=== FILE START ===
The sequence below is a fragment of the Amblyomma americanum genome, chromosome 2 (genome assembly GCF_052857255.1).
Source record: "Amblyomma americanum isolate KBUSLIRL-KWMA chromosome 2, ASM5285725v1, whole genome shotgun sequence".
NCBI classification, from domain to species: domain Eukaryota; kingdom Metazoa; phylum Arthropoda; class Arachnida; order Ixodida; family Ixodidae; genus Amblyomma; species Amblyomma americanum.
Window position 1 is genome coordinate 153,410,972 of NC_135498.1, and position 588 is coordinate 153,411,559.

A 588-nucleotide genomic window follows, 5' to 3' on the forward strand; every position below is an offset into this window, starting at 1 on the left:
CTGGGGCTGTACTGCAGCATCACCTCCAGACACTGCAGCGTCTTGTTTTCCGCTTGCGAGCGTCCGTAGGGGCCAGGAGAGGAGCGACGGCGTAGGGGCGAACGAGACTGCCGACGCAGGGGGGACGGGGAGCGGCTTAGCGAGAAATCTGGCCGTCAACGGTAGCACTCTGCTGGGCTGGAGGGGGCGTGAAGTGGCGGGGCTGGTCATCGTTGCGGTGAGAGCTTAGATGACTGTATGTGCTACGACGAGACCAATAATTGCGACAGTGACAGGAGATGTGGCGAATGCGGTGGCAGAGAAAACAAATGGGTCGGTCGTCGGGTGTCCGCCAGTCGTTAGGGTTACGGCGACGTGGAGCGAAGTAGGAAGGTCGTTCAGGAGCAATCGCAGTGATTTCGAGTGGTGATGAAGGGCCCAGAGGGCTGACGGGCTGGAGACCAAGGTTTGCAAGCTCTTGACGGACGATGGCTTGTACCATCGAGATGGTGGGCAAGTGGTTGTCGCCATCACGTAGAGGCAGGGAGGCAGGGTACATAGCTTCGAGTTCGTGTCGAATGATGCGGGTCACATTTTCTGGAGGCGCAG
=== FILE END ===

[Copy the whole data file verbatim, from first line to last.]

The sequence below is a fragment of the Amblyomma americanum genome, chromosome 2 (genome assembly GCF_052857255.1).
Source record: "Amblyomma americanum isolate KBUSLIRL-KWMA chromosome 2, ASM5285725v1, whole genome shotgun sequence".
NCBI classification, from domain to species: domain Eukaryota; kingdom Metazoa; phylum Arthropoda; class Arachnida; order Ixodida; family Ixodidae; genus Amblyomma; species Amblyomma americanum.
Window position 1 is genome coordinate 153,410,972 of NC_135498.1, and position 588 is coordinate 153,411,559.

A 588-nucleotide genomic window follows, 5' to 3' on the forward strand; every position below is an offset into this window, starting at 1 on the left:
CTGGGGCTGTACTGCAGCATCACCTCCAGACACTGCAGCGTCTTGTTTTCCGCTTGCGAGCGTCCGTAGGGGCCAGGAGAGGAGCGACGGCGTAGGGGCGAACGAGACTGCCGACGCAGGGGGGACGGGGAGCGGCTTAGCGAGAAATCTGGCCGTCAACGGTAGCACTCTGCTGGGCTGGAGGGGGCGTGAAGTGGCGGGGCTGGTCATCGTTGCGGTGAGAGCTTAGATGACTGTATGTGCTACGACGAGACCAATAATTGCGACAGTGACAGGAGATGTGGCGAATGCGGTGGCAGAGAAAACAAATGGGTCGGTCGTCGGGTGTCCGCCAGTCGTTAGGGTTACGGCGACGTGGAGCGAAGTAGGAAGGTCGTTCAGGAGCAATCGCAGTGATTTCGAGTGGTGATGAAGGGCCCAGAGGGCTGACGGGCTGGAGACCAAGGTTTGCAAGCTCTTGACGGACGATGGCTTGTACCATCGAGATGGTGGGCAAGTGGTTGTCGCCATCACGTAGAGGCAGGGAGGCAGGGTACATAGCTTCGAGTTCGTGTCGAATGATGCGGGTCACATTTTCTGGAGGCGCAG